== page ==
Many times, the power of habit is strong. When you get used to one thing, unless you have to, you will not take the initiative to change it. This is especially true for the operating system. When we used it for many years under XP, it was almost completely accustomed to its interface menu layout, operation mode and so on. At this point, if a new system wants to replace it, it is best not to change too much, at least on the surface can not be too outrageous, otherwise the speed of the user accepting it will be greatly reduced, or even completely ignore it.
Unfortunately, Vista happens to be such a typical negative textbook. Too many new things are difficult for users to accept, not to mention the poor backward compatibility when it comes out. Although Vista has not been able to shake the status of XP, but for more than two years, Vista has left a lot of impressions, so for today's Windows 7 feels not so bad, more to try it with curiosity. Just because of the habits, many people will try to change the settings of Windows 7, I hope it is more like XP.
For example, in the XP era, double-click "My Computer" will see each disk drive and control panel, and retreat to the top of the "desktop" will see icons such as Network Neighborhood, Recycle Bin.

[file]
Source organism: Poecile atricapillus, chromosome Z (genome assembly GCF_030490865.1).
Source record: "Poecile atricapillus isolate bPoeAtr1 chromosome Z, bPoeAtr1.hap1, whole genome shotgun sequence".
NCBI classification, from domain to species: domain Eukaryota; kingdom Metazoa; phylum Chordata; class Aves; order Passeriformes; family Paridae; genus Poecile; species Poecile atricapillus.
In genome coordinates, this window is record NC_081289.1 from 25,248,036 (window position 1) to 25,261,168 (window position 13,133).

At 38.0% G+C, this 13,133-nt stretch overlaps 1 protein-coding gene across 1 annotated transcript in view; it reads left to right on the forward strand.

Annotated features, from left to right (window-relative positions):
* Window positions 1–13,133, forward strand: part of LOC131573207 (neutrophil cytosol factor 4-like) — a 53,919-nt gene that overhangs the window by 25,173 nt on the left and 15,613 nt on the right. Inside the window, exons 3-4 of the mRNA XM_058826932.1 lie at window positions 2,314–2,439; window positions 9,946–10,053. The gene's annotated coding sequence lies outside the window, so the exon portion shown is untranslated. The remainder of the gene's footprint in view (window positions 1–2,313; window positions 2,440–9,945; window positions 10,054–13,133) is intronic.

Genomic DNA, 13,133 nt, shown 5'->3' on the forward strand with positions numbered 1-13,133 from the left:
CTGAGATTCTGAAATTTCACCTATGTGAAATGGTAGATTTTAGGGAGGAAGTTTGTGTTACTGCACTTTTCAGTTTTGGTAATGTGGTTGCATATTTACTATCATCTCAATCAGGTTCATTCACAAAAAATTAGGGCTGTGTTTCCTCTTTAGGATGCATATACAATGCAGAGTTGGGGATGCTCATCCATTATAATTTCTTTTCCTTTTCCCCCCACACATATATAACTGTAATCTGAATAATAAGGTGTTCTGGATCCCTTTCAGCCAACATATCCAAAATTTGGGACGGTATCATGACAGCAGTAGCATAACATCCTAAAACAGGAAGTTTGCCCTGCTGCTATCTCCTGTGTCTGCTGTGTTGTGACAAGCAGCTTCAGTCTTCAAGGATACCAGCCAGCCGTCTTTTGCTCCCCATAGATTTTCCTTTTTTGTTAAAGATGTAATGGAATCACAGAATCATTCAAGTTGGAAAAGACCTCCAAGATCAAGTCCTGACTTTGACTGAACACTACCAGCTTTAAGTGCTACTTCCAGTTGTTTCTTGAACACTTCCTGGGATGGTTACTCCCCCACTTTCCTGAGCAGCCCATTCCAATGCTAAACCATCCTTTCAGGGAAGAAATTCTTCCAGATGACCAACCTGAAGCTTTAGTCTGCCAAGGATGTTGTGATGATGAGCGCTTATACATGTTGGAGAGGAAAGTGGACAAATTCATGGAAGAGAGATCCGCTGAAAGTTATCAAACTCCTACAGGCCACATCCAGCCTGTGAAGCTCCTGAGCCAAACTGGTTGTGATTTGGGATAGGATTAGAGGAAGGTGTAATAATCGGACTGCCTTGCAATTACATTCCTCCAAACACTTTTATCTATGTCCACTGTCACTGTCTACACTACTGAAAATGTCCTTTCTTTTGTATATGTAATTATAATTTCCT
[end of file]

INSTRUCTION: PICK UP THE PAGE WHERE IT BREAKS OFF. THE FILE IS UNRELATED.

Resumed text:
And in Windows 7, the two icons of the Recycle Bin and Control Panel are really gone, the Control Panel icon is moved below the address bar and replaced with text; as for the Recycle Bin icon it seems to disappear completely in the Explorer. It is.
In fact, these two icons may not be used by you at all, but after you lose them, you will feel uncomfortable and want to retrieve these two icons? No problem, it takes only a few seconds to retrieve them. Open the "Organization" menu in the top left corner of the computer, click on the "Folders and Search Options" box, and select the two options under "Navigation pane" and finally OK.
Now return to & ldquo; computer & rdquo;, look at the list on the left, the desktop, control panel, recycle bin have appeared. In addition, the relatively independent library, personal folders, computers, networks, etc. are all attributed to the desktop. Is there a feeling of XP?